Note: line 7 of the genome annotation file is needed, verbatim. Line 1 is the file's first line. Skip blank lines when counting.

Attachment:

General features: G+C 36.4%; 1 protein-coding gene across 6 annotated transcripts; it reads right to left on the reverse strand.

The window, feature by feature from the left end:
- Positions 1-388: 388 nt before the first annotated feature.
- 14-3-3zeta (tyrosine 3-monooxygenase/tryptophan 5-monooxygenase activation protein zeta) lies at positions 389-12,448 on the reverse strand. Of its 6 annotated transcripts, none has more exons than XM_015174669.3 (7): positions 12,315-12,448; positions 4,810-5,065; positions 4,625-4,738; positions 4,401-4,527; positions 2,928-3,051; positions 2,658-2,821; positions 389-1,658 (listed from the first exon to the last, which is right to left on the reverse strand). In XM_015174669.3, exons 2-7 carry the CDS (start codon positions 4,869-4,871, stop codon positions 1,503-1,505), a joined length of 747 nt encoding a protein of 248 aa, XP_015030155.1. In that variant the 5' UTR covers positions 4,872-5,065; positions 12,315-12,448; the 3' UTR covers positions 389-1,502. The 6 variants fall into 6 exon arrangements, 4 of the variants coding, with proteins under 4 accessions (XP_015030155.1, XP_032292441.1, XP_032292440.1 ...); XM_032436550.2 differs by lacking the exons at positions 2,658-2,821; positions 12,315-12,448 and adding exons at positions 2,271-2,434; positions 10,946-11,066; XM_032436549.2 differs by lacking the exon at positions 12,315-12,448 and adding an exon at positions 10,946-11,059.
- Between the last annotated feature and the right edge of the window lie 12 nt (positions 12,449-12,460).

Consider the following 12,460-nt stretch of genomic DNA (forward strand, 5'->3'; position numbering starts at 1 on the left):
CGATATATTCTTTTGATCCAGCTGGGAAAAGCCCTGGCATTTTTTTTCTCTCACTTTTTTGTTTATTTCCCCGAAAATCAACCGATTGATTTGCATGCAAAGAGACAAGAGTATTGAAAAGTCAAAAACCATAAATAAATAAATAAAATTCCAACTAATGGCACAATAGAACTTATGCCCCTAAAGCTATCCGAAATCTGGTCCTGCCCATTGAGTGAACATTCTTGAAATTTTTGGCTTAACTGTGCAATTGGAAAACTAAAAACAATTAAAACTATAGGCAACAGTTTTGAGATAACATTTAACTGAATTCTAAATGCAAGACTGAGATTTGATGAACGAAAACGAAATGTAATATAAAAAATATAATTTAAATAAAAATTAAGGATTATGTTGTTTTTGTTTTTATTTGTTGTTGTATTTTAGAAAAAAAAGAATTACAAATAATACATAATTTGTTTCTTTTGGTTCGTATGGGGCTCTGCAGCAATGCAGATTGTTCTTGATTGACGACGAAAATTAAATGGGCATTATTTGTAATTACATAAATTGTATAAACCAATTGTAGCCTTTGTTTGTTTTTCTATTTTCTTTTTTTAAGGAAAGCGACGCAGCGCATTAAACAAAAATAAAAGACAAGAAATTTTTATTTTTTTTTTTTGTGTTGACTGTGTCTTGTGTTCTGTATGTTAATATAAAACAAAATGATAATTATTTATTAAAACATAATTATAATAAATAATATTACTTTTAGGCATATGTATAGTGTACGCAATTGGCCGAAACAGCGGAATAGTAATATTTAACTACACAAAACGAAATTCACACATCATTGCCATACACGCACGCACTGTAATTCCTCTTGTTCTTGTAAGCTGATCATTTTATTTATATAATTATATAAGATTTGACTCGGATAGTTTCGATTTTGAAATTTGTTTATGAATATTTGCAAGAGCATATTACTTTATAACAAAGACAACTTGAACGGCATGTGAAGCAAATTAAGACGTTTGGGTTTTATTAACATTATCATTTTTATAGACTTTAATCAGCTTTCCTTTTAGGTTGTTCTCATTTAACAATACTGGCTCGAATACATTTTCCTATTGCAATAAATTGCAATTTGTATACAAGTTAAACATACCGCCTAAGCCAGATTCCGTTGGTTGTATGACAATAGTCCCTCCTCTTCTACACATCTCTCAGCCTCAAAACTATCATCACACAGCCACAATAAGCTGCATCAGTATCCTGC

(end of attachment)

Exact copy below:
CGATATATTCTTTTGATCCAGCTGGGAAAAGCCCTGGCATTTTTTTTCTCTCACTTTTTTGTTTATTTCCCCGAAAATCAACCGATTGATTTGCATGCAAAGAGACAAGAGTATTGAAAAGTCAAAAACCATAAATAAATAAATAAAATTCCAACTAATGGCACAATAGAACTTATGCCCCTAAAGCTATCCGAAATCTGGTCCTGCCCATTGAGTGAACATTCTTGAAATTTTTGGCTTAACTGTGCAATTGGAAAACTAAAAACAATTAAAACTATAGGCAACAGTTTTGAGATAACATTTAACTGAATTCTAAATGCAAGACTGAGATTTGATGAACGAAAACGAAATGTAATATAAAAAATATAATTTAAATAAAAATTAAGGATTATGTTGTTTTTGTTTTTATTTGTTGTTGTATTTTAGAAAAAAAAGAATTACAAATAATACATAATTTGTTTCTTTTGGTTCGTATGGGGCTCTGCAGCAATGCAGATTGTTCTTGATTGACGACGAAAATTAAATGGGCATTATTTGTAATTACATAAATTGTATAAACCAATTGTAGCCTTTGTTTGTTTTTCTATTTTCTTTTTTTAAGGAAAGCGACGCAGCGCATTAAACAAAAATAAAAGACAAGAAATTTTTATTTTTTTTTTTTGTGTTGACTGTGTCTTGTGTTCTGTATGTTAATATAAAACAAAATGATAATTATTTATTAAAACATAATTATAATAAATAATATTACTTTTAGGCATATGTATAGTGTACGCAATTGGCCGAAACAGCGGAATAGTAATATTTAACTACACAAAACGAAATTCACACATCATTGCCATACACGCACGCACTGTAATTCCTCTTGTTCTTGTAAGCTGATCATTTTATTTATATAATTATATAAGATTTGACTCGGATAGTTTCGATTTTGAAATTTGTTTATGAATATTTGCAAGAGCATATTACTTTATAACAAAGACAACTTGAACGGCATGTGAAGCAAATTAAGACGTTTGGGTTTTATTAACATTATCATTTTTATAGACTTTAATCAGCTTTCCTTTTAGGTTGTTCTCATTTAACAATACTGGCTCGAATACATTTTCCTATTGCAATAAATTGCAATTTGTATACAAGTTAAACATACCGCCTAAGCCAGATTCCGTTGGTTGTATGACAATAGTCCCTCCTCTTCTACACATCTCTCAGCCTCAAAACTATCATCACACAGCCACAATAAGCTGCATCAGTATCCTGC